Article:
Slim Dusty versus Smoky Dawson? No contest, surely?
Dusty – real name David Kirkpatrick – was Australia’s most prolific recording artist, with more gold and platinum albums than any fellow countryman or woman, and has his own superbly maintained museum outside Kempsey, near his birthplace.
Dawson – born Herbert Brown – is remembered as “Australia’s singing cowboy” and the “ranch” he built (once one of Sydney’s most popular tourist attractions) no longer exists, destroyed by bushfire in 1979.
Smokey Dawson in 2005 when he was given an ARIA lifetime achievement award for services to the music industry. Credit:Steven Siewert
On the other hand – says Glenn T, multi-media performer, filmmaker and author of the 2015 play An Audience with Smoky and Herb – if you were going to have a meat cleaver thrown at you, you’d choose Smoky over Slim any day.
“Smoky was both a rodeo and a radio star,” explains Glenn T (a childhood nickname he continues to use professionally).
“We’ve never had another all-round entertainer like Smoky. He was a rodeo rider, knife thrower, songwriter, poet, stuntman, radio star, tomahawk hurler, raconteur, whip-cracker, stage actor and groundbreaking country and western singer.
“As far as I can tell, Smoky was the first Australian to be invited to play at Nashville’s legendary Grand Ole Opry. That was in 1951 when he recorded two albums in Nashville.
Smokey and Dot at their Lane Cove home in 2003.Credit:Jacky Ghossein
“Slim played at the Grand Ole Opry too, but that wasn’t until 1997.”
Glenn T – an unlikely friend of a man old enough to be his grandfather (“I have one of his meat cleavers on my wall and about 50 of his whips. Smoky wanted me to throw them out, but I couldn’t.”) – has updated Smoky’s 1985 autobiography, written when the entertainer was already 74.
The new version, with added photographs from the Dawson family collection and an added chapter covering Smoky’s final years (he died in 2008, aged 94), will raise money for two of his favourite causes.
Dusty and Dawson (both recipients of AO and MBE medals) had much in common, Glenn T says – not least strong wives who shaped their careers: country singer and songwriter Joy McKean in Slim’s case and Smoky’s beloved “Dot”, a radio star herself.
“Smoky and Slim had a professional rivalry, but not a personal one. Slim signed a record contract early, and he and Joy did their regular organised tours of Australia in their tiny caravan.
“Smoky never signed a record contract because he wanted to control what he did and performed in circuses, rodeos and country shows as well as recording.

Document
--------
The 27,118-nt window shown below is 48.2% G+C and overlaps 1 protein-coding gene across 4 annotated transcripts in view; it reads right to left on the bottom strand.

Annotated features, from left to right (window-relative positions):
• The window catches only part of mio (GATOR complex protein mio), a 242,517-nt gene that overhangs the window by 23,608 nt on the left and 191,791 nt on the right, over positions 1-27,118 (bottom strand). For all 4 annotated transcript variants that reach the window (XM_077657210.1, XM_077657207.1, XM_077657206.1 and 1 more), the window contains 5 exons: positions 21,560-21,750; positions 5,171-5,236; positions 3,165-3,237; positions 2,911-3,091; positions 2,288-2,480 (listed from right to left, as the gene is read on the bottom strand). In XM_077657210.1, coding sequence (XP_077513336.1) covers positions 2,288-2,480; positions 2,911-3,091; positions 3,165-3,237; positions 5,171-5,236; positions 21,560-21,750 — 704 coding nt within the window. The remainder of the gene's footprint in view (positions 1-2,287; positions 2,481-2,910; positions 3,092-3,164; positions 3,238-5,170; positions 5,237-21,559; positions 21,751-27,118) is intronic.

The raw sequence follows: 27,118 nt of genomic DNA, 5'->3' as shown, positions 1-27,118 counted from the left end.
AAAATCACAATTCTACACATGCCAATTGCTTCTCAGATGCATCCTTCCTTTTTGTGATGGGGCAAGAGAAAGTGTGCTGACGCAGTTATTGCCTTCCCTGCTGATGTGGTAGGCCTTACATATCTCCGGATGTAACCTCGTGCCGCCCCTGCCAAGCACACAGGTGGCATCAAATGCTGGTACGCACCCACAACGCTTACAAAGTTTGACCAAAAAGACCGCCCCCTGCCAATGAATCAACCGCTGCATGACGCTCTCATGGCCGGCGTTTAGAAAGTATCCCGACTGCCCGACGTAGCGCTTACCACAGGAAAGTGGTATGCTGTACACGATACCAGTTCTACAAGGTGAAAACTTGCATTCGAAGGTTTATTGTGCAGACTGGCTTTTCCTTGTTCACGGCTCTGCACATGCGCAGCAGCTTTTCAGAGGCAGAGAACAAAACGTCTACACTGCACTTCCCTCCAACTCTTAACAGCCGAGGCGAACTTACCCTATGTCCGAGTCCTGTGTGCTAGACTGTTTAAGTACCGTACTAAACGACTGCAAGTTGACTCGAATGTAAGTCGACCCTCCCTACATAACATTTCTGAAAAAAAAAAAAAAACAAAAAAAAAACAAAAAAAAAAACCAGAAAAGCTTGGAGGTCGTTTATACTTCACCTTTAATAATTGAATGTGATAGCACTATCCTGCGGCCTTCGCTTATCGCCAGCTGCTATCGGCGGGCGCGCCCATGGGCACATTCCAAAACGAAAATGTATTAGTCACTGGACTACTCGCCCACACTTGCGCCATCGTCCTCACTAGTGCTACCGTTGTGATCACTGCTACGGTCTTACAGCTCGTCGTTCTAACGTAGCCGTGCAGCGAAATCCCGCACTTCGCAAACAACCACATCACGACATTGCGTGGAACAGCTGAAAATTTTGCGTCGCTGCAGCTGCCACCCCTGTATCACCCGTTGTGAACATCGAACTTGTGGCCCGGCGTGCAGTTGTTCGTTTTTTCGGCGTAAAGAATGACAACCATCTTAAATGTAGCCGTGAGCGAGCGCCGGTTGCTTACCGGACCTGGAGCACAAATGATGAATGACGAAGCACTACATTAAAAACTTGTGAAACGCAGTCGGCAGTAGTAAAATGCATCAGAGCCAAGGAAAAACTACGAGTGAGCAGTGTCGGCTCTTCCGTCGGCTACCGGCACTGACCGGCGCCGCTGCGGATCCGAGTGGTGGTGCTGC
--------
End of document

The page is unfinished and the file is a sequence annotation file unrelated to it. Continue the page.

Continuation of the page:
“They were as different as their hats. Smoky always wore a Stetson, while Slim wore his Akubra.”
Dawson’s big break came in 1951 when the former Snowy Mountains drover narrated a documentary about Australian “rough riders” shown on US TV.
In it, he sang a self-written song praising Australian stockmen, adding “Rodeos and rough riders are just as much part of our national heritage as symphonies and seascapes.”
Consequently, he and Dot were invited to the US, with Dawson billed as the Australian equivalent of Roy Rogers, the “singing cowboy” whose adventures with horse Trigger featured on radio and film.
Unlikely though it seems, Dawson also played Petruchio in a New Jersey production of the musical Kiss Me, Kate.
“Smoky was also offered a role in Paint Your Wagon, starring opposite Burl Ives,” Glenn T says. “But at the same time he got a phone call telling him Kellogg’s (the cereal company) wanted him to star in an Australian radio series based on The Roy Rogers Show.
“Dot’s eyes welled up and she said, ‘Herb, can’t we go home?’”
The Adventures of Smoky Dawson ran for 10 years, with more than a million Australian children (including Paul Keating and Jack Thompson) signing up as Smoky’s “deputy sheriffs”.
But there was a problem. “Until 1953, Flash – Smoky’s horse – was just a radio character. Smoky was brilliant at sound effects. He could replicate a horse’s gallop by tapping his fingers on a coaster.”
But Dawson’s popularity led to personal appearances. “That’s when Flash became real. Smoky bought a beautiful palomino. Roy Rogers had numerous Triggers, but Smoky only ever had one Flash, who lived until he was 31.”
Glenn T accompanied Dawson to his last appearance at Tamworth in 2007, when he and Joy McKean were inducted into the Galaxy of Stars walkway.
The following year Glenn T organised a tribute concert for his recently deceased friend featuring a who’s who of country royalty, including John Williamson, Graeme Connors, Gina Jeffreys, Melinda Schneider and Lee Kernaghan.
Quite an accomplishment for a man who grew up in an orphanage after being regularly beaten by his alcoholic father, left school at 13 and changed his name from Brown to Dawson to reinvent himself.
Smoky Dawson – A Life is out now.
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